Accepting The Question

Do questions open your mind,
or close it?

Accepting someone doesn’t mean giving up your ideals to them.
It means getting along with them.
People’s ideals are their world view. Their perfect scenario.
Knowing that there is no “perfect” leads me to more questions.
It’s up to every individual to make up their own mind.


Hate, or something like it, usually comes from ignorance, from not thinking.
It comes from holding so tightly to an ideal that you cannot even question it.
I’m not proposing that we shouldn’t have ideals. Nor am I saying we shouldn’t stand strong on our belief. I’m proposing that we think about them, question why we believe what we do – and possibly realize that we may never totally get there. That would allow for respect of another’s ideals at least enough to get along with them.


A Belief in Question
A belief has its roots in the question. And science has roots in fact.
You may question someone else’s facts. But they are theirs.
Accepting someone can only broaden your perspective, especially if it challenges it.
It makes you ask questions; in both getting to know them, and in understanding
how to explain what you believe.


Questions both shape and reinforce your beliefs.
If you can get out of your own way enough to ask them.


It’s one of the rare instances where not having the answer brings you clarity.
Accept the question and go forward.


Abundance Should Make You Uncomfortable

Self-control vs. Storage

The User Mentality In Practice
Do you take one sheet of toilet paper?
Can you eat one serving of potato chips? By the way, that’s about 13-16 chips.
Not likely. That doesn’t mean you are a wasteful consumer.
It might mean that we are used to abundance.
When you don’t consider the value of what we use everyday, you tend to use more of it.

And yet with that said,  I’ll bet the people who decided what the recommended serving size is don’t follow their own recommendation. So we are at an immediate impasse.

I know in my life that control of my consumption, meaning that I’m aware of measure,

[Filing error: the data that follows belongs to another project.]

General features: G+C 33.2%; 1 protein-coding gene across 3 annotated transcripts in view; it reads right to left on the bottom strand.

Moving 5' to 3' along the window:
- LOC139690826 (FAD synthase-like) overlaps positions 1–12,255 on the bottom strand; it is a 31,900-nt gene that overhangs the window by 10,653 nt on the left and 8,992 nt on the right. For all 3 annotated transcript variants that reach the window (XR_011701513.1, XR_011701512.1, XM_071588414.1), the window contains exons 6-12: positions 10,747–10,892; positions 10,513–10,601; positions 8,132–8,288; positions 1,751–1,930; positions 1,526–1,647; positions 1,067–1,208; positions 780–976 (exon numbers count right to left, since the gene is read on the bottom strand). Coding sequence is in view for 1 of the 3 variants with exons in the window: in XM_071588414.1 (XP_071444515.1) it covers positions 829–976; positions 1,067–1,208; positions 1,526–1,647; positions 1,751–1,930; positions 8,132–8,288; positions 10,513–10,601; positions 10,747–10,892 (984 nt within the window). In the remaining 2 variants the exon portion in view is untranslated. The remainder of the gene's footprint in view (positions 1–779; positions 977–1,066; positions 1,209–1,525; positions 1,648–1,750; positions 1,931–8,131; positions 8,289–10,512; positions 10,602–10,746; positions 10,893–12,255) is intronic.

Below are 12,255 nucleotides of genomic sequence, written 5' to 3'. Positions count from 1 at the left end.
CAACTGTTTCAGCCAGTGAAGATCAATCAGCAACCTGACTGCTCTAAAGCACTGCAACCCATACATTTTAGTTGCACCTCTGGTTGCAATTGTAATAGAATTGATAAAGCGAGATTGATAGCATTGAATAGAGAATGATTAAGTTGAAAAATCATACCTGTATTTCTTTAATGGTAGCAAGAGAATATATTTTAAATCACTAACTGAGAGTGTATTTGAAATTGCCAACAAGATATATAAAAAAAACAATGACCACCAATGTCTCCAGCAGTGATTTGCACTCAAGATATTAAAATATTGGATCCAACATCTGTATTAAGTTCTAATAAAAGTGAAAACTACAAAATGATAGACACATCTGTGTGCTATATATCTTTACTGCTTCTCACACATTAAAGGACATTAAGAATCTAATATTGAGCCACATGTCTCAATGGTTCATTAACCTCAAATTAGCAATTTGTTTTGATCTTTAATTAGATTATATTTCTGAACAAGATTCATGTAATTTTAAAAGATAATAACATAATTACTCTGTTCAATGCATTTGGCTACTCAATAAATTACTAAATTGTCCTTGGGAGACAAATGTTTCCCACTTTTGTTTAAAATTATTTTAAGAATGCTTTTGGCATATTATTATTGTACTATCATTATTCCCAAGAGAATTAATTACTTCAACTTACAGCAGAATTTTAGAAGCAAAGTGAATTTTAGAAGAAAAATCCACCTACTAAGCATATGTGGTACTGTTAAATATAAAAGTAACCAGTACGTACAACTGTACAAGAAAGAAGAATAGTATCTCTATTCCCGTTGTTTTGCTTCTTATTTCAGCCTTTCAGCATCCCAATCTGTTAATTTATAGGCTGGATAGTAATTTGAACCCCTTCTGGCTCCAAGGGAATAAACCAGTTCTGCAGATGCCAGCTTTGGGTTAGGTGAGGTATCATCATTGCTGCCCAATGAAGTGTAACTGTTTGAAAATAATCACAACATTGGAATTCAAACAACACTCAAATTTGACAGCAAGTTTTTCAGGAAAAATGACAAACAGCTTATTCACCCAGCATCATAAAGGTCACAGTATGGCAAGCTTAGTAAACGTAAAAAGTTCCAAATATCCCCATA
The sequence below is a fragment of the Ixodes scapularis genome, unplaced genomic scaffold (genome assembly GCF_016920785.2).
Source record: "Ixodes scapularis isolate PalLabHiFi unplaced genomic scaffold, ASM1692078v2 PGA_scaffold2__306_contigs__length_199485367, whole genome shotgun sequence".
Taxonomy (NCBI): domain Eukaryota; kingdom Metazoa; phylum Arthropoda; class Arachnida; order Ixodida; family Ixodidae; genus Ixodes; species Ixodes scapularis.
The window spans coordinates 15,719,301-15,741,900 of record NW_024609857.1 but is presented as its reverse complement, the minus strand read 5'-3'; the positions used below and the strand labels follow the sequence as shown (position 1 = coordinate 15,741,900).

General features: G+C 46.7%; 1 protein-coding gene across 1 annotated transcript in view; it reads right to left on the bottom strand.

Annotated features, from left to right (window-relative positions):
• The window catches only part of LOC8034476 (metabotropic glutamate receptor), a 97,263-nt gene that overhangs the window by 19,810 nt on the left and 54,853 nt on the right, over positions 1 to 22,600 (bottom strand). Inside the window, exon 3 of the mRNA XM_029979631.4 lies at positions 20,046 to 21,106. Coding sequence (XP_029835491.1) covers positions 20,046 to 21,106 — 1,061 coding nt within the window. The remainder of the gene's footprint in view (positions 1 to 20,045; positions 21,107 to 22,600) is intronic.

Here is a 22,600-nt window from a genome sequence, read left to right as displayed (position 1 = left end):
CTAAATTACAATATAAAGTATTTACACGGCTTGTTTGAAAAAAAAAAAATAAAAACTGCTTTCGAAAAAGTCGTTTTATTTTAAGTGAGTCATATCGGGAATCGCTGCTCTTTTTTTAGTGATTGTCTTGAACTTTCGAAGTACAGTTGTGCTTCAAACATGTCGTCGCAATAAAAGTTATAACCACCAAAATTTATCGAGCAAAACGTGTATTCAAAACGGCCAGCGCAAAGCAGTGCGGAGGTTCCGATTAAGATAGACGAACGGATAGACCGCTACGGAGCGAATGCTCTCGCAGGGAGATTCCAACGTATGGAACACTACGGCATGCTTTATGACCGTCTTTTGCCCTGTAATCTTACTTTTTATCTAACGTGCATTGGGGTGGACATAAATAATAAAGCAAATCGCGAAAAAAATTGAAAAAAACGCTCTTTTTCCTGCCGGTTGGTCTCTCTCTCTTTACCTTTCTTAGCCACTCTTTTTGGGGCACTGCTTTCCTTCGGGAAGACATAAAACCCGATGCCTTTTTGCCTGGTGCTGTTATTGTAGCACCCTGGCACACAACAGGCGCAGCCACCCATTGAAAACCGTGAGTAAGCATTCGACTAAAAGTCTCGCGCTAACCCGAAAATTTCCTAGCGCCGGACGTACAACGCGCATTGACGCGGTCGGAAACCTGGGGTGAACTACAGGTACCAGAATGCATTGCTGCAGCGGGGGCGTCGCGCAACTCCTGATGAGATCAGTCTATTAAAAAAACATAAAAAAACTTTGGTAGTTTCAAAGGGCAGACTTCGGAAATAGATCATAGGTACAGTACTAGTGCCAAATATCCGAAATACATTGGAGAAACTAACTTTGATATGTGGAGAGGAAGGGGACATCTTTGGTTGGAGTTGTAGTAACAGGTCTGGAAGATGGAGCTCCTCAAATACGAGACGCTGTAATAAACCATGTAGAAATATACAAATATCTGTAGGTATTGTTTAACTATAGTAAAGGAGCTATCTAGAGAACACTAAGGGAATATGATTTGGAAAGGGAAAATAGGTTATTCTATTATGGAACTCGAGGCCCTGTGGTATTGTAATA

is something I don’t often do. I suppose I do if it’s scarce, I’ll make it last then. If I have three Rolo’s, I don’t just cow ‘em down. I take my time, extract as much taste and foody goodness as I can. I readjust what it means to enjoy them.

Portion control is something I think I need to do. When I am aware of how much I take, I am exercising self-control. Without doing that I am left without constraint; I get loafy. Living in excess is not good for me. I wear it.


I get the idea of not storing things, like not having too much food stored at home. With the Costco mentality so easily available, I have to use caution in the perceived value of bulk buying. It’s entirely too easy to spend incredible amounts of money on the mentality of storage.
I like the idea of shopping each day for your meals. I know this is done in other countries. In America we have large refrigerators and freezers that support convenience of storage. We don’t get the benefit of fresh foods by instead choosing convenience.
Toilet paper? That I’ll buy in bulk. Insert your own metaphor.


I have noticed that we are now used to this idea in only a few generations. People are still alive on this planet who grew up with the truth that if you didn’t work, you didn’t eat.
Survival was different than it is today.


The unintended results of abundance
With everything available  to us and the fact that it takes quite a bit less work than in previous generations to obtain it, it’s easy to see that we are generally less motivated.
We are certainly less healthy overall, we hold onto things for too long, we eat too much, we don’t exercise, we become disorganized, we don’t get to that thing that we always wanted to – thus the bucket list, our budgets are out of control, our retirements aren’t funded, we have more health related costs than we should, from hospital bills to medication, I could go on.
All that is to say that if I get too many creature comforts, I turn into that comfortable creature, which quickly becomes an uncomfortable creature.


It’s funny too because, while I’ve had this thought before, I sat down to write today with the only thought being that I mistakenly took one sheet of toilet paper to blow my nose with and how it was so obvious that it wasn’t enough to get the job done.
I tried it and kinda made it work for the first round. I took another. Then I thought about where else that applies and I was off to tangentopolis.